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Even animals are divided by Israel’s Wall and occupation threats to the local environment

22 18 188

Israel’s “Separation Wall” through the occupied West Bank separates human beings; that much we know. What isn’t so well-known, though, is that it also divides ancient ecological corridors; the Wall has a devastating effect on the environment and the population of land-dwelling mammals.

Slicing through the landscape, the Wall is made up of hundreds of kilometres of concrete and wire fencing, at some points three metres deep and eight metres high. The Israelis call it a “security fence”; some Palestinians refer to it as an “Apartheid Wall”.

The Wall is mostly completely impenetrable and one must cross though heavily guarded military checkpoints. In this, it has been successful in its main purpose of redefining human relations by separating Israelis and Palestinians.

However, it is not only human beings which the Wall has played a critical role in segregating. Spare a thought for the smaller non-human animal species, those which have no political agenda. Those animals which once roamed free across the West Bank landscape are now also confined to either side of the barrier.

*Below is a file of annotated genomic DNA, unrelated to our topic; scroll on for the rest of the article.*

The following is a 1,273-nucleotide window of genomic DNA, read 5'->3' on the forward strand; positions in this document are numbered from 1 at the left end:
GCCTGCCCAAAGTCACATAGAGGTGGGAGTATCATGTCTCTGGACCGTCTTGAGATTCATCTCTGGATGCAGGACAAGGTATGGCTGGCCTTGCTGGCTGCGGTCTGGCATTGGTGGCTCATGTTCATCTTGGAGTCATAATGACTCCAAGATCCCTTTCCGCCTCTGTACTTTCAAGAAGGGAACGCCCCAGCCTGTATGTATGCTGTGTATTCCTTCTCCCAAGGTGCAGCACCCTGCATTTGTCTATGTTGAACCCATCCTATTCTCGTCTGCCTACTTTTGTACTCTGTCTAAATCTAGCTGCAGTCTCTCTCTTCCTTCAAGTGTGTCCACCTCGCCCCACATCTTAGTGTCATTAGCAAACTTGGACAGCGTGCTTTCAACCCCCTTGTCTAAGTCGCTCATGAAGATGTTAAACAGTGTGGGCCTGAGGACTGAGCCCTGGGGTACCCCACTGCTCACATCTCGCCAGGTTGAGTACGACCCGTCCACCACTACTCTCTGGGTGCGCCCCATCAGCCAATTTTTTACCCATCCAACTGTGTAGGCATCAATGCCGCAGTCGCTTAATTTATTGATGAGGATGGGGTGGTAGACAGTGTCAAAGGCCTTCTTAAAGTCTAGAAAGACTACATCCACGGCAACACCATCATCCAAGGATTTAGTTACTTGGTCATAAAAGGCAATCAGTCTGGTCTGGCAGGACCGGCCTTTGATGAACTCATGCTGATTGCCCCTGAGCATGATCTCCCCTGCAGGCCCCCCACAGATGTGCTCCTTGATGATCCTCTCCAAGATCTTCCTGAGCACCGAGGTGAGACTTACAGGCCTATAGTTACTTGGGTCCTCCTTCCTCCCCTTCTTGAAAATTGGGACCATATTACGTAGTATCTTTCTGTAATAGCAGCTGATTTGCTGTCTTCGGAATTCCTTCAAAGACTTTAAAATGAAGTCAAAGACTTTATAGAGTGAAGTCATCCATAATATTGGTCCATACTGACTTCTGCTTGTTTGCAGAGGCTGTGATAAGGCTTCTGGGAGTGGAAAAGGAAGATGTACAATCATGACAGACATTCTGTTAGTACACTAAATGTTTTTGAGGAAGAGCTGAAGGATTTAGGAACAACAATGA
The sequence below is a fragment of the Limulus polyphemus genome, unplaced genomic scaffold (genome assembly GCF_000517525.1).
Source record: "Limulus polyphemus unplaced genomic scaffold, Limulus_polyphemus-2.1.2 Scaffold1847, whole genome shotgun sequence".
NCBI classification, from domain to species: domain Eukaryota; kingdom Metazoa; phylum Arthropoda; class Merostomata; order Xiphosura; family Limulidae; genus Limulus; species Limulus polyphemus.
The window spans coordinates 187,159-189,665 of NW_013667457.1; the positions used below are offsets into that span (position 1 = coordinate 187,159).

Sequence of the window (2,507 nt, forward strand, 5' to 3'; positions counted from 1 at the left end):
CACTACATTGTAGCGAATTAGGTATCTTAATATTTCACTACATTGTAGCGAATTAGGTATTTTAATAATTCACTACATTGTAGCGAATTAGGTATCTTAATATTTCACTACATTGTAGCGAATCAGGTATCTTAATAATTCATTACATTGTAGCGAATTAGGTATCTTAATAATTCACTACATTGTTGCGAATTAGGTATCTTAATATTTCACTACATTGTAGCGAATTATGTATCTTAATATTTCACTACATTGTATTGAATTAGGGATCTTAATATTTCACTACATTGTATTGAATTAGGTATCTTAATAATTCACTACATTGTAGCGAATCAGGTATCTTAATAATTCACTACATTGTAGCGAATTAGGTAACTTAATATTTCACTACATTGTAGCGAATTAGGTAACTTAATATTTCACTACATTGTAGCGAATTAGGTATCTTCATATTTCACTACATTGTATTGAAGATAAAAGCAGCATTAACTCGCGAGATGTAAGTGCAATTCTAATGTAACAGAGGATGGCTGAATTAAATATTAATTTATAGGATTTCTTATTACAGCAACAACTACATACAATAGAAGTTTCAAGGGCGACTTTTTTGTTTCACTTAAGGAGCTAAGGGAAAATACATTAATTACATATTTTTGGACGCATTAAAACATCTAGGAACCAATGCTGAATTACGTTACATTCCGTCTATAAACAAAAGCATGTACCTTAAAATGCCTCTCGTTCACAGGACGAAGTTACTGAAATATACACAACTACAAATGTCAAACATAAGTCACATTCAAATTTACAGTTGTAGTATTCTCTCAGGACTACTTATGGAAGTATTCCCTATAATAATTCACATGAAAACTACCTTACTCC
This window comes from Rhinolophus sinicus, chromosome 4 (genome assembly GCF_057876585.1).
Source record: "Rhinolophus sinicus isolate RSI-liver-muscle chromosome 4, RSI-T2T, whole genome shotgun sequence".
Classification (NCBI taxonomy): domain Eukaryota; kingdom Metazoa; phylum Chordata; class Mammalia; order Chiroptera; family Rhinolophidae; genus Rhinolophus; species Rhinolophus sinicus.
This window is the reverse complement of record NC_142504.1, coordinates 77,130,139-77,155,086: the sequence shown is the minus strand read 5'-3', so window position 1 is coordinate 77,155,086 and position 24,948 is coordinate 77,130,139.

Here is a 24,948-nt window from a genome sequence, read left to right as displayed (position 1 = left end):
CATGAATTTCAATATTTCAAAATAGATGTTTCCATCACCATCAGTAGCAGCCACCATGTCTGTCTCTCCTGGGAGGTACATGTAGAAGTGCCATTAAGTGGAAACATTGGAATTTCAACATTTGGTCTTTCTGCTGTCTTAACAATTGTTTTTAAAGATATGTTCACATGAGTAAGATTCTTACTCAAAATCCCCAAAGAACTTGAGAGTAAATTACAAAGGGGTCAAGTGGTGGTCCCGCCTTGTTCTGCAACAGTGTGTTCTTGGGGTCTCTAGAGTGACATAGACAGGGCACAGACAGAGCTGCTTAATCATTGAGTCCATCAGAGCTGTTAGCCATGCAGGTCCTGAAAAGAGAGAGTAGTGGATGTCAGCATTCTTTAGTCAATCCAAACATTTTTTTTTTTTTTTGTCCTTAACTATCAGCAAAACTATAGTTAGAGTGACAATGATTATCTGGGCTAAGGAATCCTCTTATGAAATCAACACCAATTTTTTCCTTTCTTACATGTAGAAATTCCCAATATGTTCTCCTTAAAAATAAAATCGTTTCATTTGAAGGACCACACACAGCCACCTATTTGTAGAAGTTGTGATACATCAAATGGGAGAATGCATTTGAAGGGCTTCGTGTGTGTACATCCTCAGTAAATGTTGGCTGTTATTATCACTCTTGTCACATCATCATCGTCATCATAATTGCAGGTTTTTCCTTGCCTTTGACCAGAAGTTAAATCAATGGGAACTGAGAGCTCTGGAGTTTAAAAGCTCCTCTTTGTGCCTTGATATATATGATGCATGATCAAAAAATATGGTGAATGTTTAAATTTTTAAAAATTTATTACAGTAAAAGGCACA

Animals have been passing through these lands for millennia, migrating according to the seasons, and dispersing plant seeds along the way, thus ensuring the vitality of this ancient ecological corridor. Ever since Israel’s started to build the Wall in 2000, though, these migratory routes have been disrupted and halted abruptly, cutting animals off from their native feeding and breeding grounds. Causing devastation to the environment and driving many species to the brink of extinction, the Israeli Wall and occupation are two of the biggest threats to animals and the environment in the West Bank today.

Israel razes Palestinian lands in Jenin ready for Separation Wall

The Wall follows an ecological corridor running from the........

© Middle East Monitor